William Shakespeare has probably given the English language more new words – according to Shakespeare online he invented over 1700 words – and individual quotes than any other playwright.
In fact, I think barely a day goes by when someone in my vicinity inadvertently quotes Shakespeare’s works. I’m not sure which of the Bard’s works have produced the most oft-used quotes but if I was to take a guess, I would suggest it is The Tempest – a new version of which I saw recently at the Print Room at The Coronet in Notting Hill.
The story of The Tempest is fairly well known. A ship carrying Alfonso, the King of Naples (Paul Hamilton), his son and heir Ferdinand (Hugh John), the king’s brother Sebastian, Antonio, the Duke of Milan (Callum Dixon) and Gonzalo (Steven Beard) a kindly elderly courtier, flounders in a horrific storm and they are washed up on a mysterious island. Unbeknown to the King and his retinue, the storm has been conjured up by the sprite Ariel (Kristin Winters) who is the servant of the Lord of the island, Prospero (Kevin McMonagle). Prospero lives on the island with his daughter Miranda (Charlotte Brimble) and their deformed slave Caliban (Billy Seymour) and has had Ariel conjure this storm so that he can bring his story, and his time on the island, to an end. For, in reality, Prospero is the rightful Duke of Milan who was usurped by his treacherous brother Antonio aided by Alonso. So by Prospero’s design and Ariel’s magic, all the players in his downfall have been brought to him and now Prospero can have his revenge.
I have to say that of Shakespeare’s thirty-seven plays, The Tempest is one of my favourites, so I was really looking forward to seeing it performed. Unfortunately, this production didn’t quite meet my expectations. The main issue, in my view, was Kevin McMonagle’s portrayal of Prospero which didn’t fit my image of the character. To me, Prospero needs to be a really dominating figure who totally commands his island – and therefore the stage. Prospero has some amazing speeches, particularly in the opening when he tells Miranda his story, and you need to get a sense of his mass of emotions as he talks of losing his Dukedom, his plans for revenge, his love for his daughter and his distaste of Caliban. Unfortunately, I didn’t feel these in Paul’s performance. My other big gripe with the production was the way the script had been played with. Yes, you don’t have to stick totally to Shakespeare’s script and story, and I have seen productions have made major changes which work exceptionally well, but I felt some really important elements were missing – such as the comic scenes between Caliban, Stephano, and Trinculo which although not part of the overall Prospero story are a very welcome part of the play.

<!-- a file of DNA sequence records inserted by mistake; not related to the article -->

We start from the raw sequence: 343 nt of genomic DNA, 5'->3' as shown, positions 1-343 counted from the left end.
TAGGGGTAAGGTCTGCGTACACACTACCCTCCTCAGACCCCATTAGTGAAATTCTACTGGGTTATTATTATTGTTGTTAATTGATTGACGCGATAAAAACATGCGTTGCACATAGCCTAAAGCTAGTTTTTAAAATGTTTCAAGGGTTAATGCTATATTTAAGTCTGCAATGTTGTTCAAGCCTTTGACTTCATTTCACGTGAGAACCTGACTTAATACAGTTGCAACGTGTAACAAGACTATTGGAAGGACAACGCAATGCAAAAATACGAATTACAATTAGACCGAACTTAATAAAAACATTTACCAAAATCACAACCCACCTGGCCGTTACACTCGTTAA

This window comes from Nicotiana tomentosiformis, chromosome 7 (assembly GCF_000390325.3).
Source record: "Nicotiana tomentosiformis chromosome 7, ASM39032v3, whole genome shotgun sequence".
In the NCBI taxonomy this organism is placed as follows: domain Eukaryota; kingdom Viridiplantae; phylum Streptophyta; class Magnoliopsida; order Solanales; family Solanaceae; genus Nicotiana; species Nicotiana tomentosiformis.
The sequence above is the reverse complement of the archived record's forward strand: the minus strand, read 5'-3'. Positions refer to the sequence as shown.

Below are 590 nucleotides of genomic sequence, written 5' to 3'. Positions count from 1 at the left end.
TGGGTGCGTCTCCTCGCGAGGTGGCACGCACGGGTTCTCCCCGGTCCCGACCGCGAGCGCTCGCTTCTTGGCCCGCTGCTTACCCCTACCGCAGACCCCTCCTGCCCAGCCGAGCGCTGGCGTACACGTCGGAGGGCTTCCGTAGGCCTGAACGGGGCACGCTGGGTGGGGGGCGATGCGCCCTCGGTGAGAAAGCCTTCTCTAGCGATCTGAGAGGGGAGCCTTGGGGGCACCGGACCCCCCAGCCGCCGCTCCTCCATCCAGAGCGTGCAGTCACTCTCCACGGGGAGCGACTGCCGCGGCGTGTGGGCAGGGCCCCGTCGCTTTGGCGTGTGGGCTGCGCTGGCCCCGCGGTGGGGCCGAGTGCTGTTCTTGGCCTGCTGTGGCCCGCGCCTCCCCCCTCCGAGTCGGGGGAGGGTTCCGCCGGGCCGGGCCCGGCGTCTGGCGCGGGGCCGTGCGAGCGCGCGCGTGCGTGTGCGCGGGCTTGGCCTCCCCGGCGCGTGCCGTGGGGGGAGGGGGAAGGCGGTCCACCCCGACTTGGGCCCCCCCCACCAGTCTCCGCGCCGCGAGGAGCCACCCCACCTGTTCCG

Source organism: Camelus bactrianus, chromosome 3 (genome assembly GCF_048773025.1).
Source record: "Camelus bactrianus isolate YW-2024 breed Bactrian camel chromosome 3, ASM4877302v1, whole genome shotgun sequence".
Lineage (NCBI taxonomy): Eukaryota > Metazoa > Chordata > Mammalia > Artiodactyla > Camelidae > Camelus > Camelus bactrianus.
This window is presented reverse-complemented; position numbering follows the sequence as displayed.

Having said the above, there were elements of the production I did enjoy. In particular, Billy Seymour’s performance as Caliban which was first-rate. Whoever was responsible for Billy’s makeup did a first rate job as it looked horrendously realistic and when added to the whiny and whinging delivery, made Caliban a really great character. I also really liked the relationship between Hugh John’s Ferdinand and Charlotte Brimble’s Miranda which seemed genuinely warm and friendly with the two of them looking like a couple of young lovers ready to set off for life’s great adventure.
Though I have always wondered what happens when they get to Naples and Miranda realises there are lots of men as handsome as Ferdinand and maybe she was a bit too eager in giving her love away.
On the creative side, Director Simon Usher has put together a pretty good show. There were elements, such as having Prospero observing from the centre of the seating area – which worked really well but there were others such as the opening sequence where, with the thunder, flashing lights and general mayhem of the storm at times overwhelming the words, the fact the protagonists were on a boat took a little too long to firmly establish. Having said that, the storm itself was pretty impressive, and both Sound and Lighting Designers (Paul Bull and Ben Ormerod) should be congratulated for their work throughout.
Review by Terry Eastham
21 Nov – 17 Dec
The Tempest is the world in two hours. The celestial, the domestic and the epic combine in a single time and place.